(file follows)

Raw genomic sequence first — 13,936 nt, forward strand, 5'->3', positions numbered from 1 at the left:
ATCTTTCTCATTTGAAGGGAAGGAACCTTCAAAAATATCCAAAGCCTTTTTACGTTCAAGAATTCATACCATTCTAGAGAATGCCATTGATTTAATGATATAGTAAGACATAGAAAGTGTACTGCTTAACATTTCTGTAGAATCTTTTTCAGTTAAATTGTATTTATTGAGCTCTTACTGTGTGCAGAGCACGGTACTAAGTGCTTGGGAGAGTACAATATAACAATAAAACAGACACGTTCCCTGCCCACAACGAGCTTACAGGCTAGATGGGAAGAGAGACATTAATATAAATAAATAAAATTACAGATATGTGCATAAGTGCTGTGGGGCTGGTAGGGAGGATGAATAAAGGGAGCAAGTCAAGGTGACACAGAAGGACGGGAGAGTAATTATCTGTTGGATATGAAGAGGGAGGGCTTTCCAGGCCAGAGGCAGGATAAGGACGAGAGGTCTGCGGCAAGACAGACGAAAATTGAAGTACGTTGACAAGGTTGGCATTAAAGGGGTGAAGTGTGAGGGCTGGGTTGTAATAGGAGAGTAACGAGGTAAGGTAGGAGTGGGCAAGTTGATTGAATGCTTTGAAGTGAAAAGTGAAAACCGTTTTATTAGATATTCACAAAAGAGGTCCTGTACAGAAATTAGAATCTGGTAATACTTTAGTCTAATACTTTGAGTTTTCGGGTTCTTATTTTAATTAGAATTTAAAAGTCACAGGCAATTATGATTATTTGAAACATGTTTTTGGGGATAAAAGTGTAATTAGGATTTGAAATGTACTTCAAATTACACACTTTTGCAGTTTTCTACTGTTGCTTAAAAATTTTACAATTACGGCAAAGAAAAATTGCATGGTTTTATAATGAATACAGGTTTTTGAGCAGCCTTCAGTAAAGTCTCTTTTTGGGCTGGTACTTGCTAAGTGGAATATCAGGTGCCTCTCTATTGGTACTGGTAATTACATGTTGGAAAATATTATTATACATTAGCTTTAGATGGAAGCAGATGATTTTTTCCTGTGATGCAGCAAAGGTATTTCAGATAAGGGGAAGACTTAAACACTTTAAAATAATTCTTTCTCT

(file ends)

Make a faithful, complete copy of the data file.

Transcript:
Raw genomic sequence first — 13,936 nt, forward strand, 5'->3', positions numbered from 1 at the left:
ATCTTTCTCATTTGAAGGGAAGGAACCTTCAAAAATATCCAAAGCCTTTTTACGTTCAAGAATTCATACCATTCTAGAGAATGCCATTGATTTAATGATATAGTAAGACATAGAAAGTGTACTGCTTAACATTTCTGTAGAATCTTTTTCAGTTAAATTGTATTTATTGAGCTCTTACTGTGTGCAGAGCACGGTACTAAGTGCTTGGGAGAGTACAATATAACAATAAAACAGACACGTTCCCTGCCCACAACGAGCTTACAGGCTAGATGGGAAGAGAGACATTAATATAAATAAATAAAATTACAGATATGTGCATAAGTGCTGTGGGGCTGGTAGGGAGGATGAATAAAGGGAGCAAGTCAAGGTGACACAGAAGGACGGGAGAGTAATTATCTGTTGGATATGAAGAGGGAGGGCTTTCCAGGCCAGAGGCAGGATAAGGACGAGAGGTCTGCGGCAAGACAGACGAAAATTGAAGTACGTTGACAAGGTTGGCATTAAAGGGGTGAAGTGTGAGGGCTGGGTTGTAATAGGAGAGTAACGAGGTAAGGTAGGAGTGGGCAAGTTGATTGAATGCTTTGAAGTGAAAAGTGAAAACCGTTTTATTAGATATTCACAAAAGAGGTCCTGTACAGAAATTAGAATCTGGTAATACTTTAGTCTAATACTTTGAGTTTTCGGGTTCTTATTTTAATTAGAATTTAAAAGTCACAGGCAATTATGATTATTTGAAACATGTTTTTGGGGATAAAAGTGTAATTAGGATTTGAAATGTACTTCAAATTACACACTTTTGCAGTTTTCTACTGTTGCTTAAAAATTTTACAATTACGGCAAAGAAAAATTGCATGGTTTTATAATGAATACAGGTTTTTGAGCAGCCTTCAGTAAAGTCTCTTTTTGGGCTGGTACTTGCTAAGTGGAATATCAGGTGCCTCTCTATTGGTACTGGTAATTACATGTTGGAAAATATTATTATACATTAGCTTTAGATGGAAGCAGATGATTTTTTCCTGTGATGCAGCAAAGGTATTTCAGATAAGGGGAAGACTTAAACACTTTAAAATAATTCTTTCTCT